You know that fruits and vegetables are healthy, but what do they actually do? If you’re having trouble with dry skin, eye health, or high cholesterol caused by high blood pressure, there are certain foods you can eat to help eliminate these symptoms.
Although they cannot cure diseases, having a healthy diet can prevent harm to your body and keep every organ in your body working properly. However, if you have a severe deficiency, sometimes eating a serving of broccoli just won’t cut it. In this case, you can take a supplement to ensure you’re getting the correct quantity of whatever vitamin or mineral you may be lacking.
Check out Authority Reports first before purchasing a supplement to find brand comparisons based on price and quality. Keep reading to find out which foods you can eat to improve your skin, eyes, and heart.
Foods For Your Skin
You’ve probably heard this a million times, but the water content in your skin affects the color and quality of your skin. If your skin is looking gray and sallow, you better start gulping down some water. But there are foods you can eat which hydrate your skin by building the moisture barrier in your skin to make it smoother and brighter. Keep your skin looking fresh and dewy by eating:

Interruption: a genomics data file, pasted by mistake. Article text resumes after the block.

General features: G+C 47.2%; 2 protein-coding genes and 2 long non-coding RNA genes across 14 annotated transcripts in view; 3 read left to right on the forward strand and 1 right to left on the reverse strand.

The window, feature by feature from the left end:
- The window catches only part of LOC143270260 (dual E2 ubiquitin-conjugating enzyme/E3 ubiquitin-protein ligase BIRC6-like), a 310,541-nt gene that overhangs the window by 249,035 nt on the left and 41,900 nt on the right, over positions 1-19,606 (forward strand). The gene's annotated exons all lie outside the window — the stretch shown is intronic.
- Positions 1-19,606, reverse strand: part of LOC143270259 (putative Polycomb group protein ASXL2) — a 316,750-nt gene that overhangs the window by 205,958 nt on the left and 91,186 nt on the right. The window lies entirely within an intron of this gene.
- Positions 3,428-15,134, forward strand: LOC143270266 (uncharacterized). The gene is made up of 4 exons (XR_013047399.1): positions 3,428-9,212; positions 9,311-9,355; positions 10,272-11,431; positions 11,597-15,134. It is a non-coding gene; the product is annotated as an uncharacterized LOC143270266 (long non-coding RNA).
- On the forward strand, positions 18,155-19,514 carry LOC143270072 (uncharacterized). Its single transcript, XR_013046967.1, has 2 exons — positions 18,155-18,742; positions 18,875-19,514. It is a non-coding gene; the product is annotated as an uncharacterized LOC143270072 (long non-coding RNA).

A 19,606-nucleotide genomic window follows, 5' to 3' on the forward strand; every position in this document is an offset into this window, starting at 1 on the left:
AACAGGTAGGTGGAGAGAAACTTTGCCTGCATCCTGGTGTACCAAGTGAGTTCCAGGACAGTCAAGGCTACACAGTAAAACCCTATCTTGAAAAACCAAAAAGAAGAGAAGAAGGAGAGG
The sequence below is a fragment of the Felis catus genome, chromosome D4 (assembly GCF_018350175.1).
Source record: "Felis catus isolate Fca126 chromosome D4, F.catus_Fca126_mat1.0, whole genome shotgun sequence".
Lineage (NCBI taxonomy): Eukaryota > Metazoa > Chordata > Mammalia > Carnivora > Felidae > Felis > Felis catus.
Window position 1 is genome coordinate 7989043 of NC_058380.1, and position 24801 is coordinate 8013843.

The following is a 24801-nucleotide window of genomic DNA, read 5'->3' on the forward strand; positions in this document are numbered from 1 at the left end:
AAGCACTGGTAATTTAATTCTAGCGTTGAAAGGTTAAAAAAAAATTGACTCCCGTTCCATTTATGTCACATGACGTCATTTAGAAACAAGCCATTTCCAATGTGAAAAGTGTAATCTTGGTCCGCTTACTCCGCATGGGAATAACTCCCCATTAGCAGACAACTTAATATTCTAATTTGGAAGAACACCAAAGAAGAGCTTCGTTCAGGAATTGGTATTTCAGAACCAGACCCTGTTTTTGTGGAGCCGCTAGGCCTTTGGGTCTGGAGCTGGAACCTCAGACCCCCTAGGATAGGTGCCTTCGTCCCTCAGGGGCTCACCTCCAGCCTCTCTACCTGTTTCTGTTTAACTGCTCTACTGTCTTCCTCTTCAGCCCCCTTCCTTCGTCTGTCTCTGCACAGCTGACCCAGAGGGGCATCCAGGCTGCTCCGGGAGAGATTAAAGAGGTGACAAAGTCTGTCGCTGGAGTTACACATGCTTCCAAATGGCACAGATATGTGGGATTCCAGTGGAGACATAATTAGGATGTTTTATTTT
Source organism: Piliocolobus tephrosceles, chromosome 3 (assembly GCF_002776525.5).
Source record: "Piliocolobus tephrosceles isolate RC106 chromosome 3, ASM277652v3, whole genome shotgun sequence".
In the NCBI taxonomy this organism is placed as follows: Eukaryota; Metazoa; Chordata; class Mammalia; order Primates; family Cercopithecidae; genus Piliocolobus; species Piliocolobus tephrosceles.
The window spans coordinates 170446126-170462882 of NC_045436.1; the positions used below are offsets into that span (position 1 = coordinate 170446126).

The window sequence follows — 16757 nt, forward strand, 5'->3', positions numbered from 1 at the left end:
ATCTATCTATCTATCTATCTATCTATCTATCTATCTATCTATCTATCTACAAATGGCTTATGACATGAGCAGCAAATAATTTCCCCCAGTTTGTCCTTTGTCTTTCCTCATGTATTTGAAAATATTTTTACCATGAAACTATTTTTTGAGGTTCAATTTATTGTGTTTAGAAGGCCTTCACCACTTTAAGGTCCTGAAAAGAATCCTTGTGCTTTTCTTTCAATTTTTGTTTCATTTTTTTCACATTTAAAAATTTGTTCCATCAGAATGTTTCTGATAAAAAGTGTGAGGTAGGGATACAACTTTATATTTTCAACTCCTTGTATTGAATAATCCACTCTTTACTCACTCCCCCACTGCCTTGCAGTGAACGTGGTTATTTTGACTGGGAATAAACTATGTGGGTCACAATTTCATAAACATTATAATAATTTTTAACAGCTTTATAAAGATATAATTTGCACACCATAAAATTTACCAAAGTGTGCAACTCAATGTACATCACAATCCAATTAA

Adding a few of these fruits and vegetables to your everyday diet can do wonders for your skin.
Surprisingly, omega-3 fatty acids are also beneficial to your skin. There are three types of omega-3 fatty acids: DHA, EPA, and ALA. You need a combination of DHA and EPA to get the full benefits from this nutrient. Omega-3 is an antioxidant, which eliminates free radicals in your bloodstream, keeping your cells healthy. It maintains the softness of your skin and keeps in moisture.
Foods that are rich in omega-3 are:
- Oily Fish Like Salmon, Sea Bass, Sardines.
If you aren’t eating three servings of fish per week, you’re better off taking an omega-3 supplement. You need at least 1500 mg of both DHA and EPA omega-3 combined, so make sure the supplement you buy has the correct amounts.
Foods For Your Eyes
You’ve always heard carrots were good for your eyes, and this holds true. Carrots and other colorful vegetables contain vitamin A, which is also known as beta carotene. Beta carotene gives